The New Zealand Herald

Airport hotel to be first of many

Singapore company Naumi has big ambitions in the New Zealand tourism market

- Grant Bradley

Aprivately owned Singapore hotel company has big plans in New Zealand as it prepares to officially open a $50 million Auckland property. Naumi Hotel Auckland Airport will open tomorrow and has 193 rooms the company says are distinctiv­e and cater to guests’ changing tastes.

It is the first Naumi Hotels' property outside Singapore to open but the company has work underway in Wellington and Sydney.

The Auckland hotel was formerly the Hotel Grande (previously owned by the GHI Group, Singapore), and was bought for $23.3m and during the past 18 months has undergone a complete overhaul with renovation­s exceeding $25m.

Gaurang Jhunjhnuwa­la, chief executive of Naumi Australia and New Zealand, said his family-owned firm had confidence in the outlook for tourism in New Zealand.

“I'm a strong believer in New Zealand tourism. Two years ago when we were looking to expand New Zealand was an obvious destinatio­n for us,” he said.

“There was a good mix of leisure and corporate travellers entering the country through Auckland which meant it was a natural starting point for operations in this country.”

Two hotels in Cuba St, Wellington, were being developed with 179 beds and Naumi was looking for sites in Christchur­ch and Queenstown.

A shortage of hotels has pushed up prices and hoteliers are enjoying yields that are among historic highs particular­ly in Auckland and Queenstown.

“Those are the perils of a growing city that is attracting tourists. New Zealand needs a lot more hotels and hotels in different categories.”

Jhunjhnuwa­la said room rates started around $300 a night at his new hotel on Kirkbride Rd, near Auckland Airport.

The five-star property was 3km from the airport. It was aimed at “redefining the transit accommodat­ion market” as the only boutique hotel set away from the intensity of the airport precinct.

Jhunjhnuwa­la said he hoped the rooms would be polarising.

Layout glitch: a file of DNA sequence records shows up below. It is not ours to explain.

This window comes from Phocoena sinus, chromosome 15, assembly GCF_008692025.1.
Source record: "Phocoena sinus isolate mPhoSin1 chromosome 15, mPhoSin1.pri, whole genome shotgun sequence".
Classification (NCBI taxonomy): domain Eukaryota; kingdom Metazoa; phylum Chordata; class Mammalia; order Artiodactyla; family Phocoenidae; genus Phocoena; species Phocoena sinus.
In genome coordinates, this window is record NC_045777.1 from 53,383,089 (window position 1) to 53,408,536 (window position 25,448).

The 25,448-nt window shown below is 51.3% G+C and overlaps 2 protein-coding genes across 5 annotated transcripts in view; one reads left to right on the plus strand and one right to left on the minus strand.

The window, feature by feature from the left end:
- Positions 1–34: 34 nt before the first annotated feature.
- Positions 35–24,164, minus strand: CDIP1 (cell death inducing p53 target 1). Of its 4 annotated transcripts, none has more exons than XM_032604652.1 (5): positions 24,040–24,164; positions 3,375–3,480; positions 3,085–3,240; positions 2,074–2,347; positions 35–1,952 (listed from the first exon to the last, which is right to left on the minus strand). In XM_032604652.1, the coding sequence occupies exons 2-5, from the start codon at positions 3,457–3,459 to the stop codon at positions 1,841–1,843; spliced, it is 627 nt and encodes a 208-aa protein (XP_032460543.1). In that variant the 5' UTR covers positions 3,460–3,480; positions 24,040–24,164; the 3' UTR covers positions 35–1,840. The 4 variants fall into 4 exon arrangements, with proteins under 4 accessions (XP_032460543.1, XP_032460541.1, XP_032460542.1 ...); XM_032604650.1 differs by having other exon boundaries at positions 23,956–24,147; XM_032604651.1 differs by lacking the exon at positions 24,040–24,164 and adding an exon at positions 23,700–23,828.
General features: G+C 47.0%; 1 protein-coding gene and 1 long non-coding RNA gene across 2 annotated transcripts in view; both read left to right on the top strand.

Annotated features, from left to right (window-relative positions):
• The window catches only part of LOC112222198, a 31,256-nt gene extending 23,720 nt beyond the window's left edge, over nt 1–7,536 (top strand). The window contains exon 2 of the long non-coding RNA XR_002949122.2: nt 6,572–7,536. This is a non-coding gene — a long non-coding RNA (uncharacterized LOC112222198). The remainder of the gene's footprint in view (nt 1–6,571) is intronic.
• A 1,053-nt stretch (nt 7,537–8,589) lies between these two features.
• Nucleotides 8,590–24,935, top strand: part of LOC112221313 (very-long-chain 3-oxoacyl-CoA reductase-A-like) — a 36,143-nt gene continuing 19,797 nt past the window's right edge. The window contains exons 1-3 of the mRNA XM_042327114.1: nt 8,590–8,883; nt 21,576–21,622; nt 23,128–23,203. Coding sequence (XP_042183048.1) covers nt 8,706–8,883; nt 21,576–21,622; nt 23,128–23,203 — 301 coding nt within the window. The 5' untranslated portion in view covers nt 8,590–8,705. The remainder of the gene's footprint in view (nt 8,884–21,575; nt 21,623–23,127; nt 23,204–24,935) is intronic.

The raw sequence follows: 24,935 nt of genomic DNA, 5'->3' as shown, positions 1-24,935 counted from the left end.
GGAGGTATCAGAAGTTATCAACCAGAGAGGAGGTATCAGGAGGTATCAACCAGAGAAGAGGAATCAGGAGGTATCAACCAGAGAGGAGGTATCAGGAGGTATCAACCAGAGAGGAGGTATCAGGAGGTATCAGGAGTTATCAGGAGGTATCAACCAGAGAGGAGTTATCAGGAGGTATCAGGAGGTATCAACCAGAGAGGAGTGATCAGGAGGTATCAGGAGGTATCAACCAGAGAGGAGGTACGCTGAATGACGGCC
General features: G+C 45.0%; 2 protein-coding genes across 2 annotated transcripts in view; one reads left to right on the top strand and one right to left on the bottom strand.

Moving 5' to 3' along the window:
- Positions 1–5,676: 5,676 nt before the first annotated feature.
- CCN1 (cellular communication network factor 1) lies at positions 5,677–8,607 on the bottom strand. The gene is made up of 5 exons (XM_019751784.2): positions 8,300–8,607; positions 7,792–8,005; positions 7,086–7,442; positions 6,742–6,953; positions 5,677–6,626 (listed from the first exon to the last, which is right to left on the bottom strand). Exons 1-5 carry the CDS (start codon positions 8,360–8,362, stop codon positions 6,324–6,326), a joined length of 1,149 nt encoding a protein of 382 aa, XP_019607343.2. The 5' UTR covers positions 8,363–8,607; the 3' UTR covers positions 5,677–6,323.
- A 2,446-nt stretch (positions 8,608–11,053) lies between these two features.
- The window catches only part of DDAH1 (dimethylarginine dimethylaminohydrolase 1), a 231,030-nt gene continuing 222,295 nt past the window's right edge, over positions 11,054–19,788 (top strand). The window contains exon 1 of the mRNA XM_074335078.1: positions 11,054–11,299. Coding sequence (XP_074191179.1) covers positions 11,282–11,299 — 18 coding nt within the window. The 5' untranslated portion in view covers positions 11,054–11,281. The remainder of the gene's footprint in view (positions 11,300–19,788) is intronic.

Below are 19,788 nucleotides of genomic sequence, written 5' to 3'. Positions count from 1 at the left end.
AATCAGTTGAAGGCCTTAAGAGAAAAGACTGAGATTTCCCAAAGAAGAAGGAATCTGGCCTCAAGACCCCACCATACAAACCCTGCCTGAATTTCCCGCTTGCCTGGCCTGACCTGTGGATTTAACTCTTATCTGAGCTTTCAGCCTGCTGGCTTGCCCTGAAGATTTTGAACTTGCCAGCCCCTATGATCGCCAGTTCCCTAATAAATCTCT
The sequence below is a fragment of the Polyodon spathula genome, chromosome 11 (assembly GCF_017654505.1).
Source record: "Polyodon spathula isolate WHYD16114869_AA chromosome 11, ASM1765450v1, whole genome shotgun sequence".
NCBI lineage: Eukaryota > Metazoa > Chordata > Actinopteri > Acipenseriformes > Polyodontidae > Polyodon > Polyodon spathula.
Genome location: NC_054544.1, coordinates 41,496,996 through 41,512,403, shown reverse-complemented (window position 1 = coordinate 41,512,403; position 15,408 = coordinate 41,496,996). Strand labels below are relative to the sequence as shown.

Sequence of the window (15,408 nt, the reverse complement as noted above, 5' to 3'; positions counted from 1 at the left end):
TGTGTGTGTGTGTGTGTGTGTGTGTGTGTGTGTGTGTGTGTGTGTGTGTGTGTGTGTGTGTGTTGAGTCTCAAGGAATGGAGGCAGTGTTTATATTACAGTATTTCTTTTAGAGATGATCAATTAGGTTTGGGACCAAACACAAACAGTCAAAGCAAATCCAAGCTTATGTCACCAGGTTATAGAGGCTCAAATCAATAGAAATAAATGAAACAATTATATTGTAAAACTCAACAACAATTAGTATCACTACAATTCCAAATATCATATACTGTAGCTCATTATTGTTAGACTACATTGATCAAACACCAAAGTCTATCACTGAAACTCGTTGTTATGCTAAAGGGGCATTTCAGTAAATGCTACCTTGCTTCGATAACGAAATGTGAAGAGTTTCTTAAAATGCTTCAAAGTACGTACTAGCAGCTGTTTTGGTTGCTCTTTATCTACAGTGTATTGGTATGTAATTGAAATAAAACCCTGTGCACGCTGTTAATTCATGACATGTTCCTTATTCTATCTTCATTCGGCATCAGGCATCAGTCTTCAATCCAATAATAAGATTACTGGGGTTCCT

“It should be akin to staying in a friend's stylish home. It should be someone's favourite room or someone's non-favourite room,” he said.

While many hotels were moving away from minibars, the Naumi had compliment­ary snacks and soft drinks available, he said.

It also has unlimited Wi-Fi and Netflix in rooms, aimed at younger travellers.

“We found a lot of existing hotels are not catering to the millennial market who have different luxury demands than may be traditiona­l,” said Jhunjhnuwa­la.

Auckland is suffering a shortage of hotels and Jhunjhnuwa­la said he had yet to find a suitable site in the middle of the city.

Research by internatio­nal real estate services company CBRE late last year found that if tourism growth continues at forecast rates, demand will continue to exceed supply leading into the America's Cup in 2021.

The report said an additional 3195 hotel rooms were planned for the city during the next three years, with a probable forecast of 2580 rooms (81 per cent) actually built.

Demand for hotel rooms is forecast to increase by 5 per cent to 7 per cent a year during the next three years regardless of the Cup as the internatio­nal and domestic tourism markets continue to grow. Phil Twyford, Housing Minister

“The Government will not be in a position to introduce legislatio­n to Parliament on the apartment sector until next year at the earliest as there are other more urgent housing needs,” he said.

The moves follow Kaye’s extensive “apartment blues” project where she held meetings two years ago then worked with sector representa­tives to draft big changes.

But the National Government never reformed the law before last year’s election and the project stalled.

However, Kaye indicated yesterday that she hadn’t given up.

“Judith Collins and I recently met with the Minister of Housing. We committed — if we were in Government — to have a unit titles reform bill introduced into Parliament by Christmas last year. The minister has said he is interested in progressin­g the reform . . . but that it may take until the latter part of this year to draft.

“Judith and I are working with some sector representa­tives to try and progress the drafting of a member’s bill so we can move quicker on this. The final details of a bill would need to be agreed by the National caucus but we hope to have something ready in the next two months.”

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Gaurang Jhunjhnuwa­la

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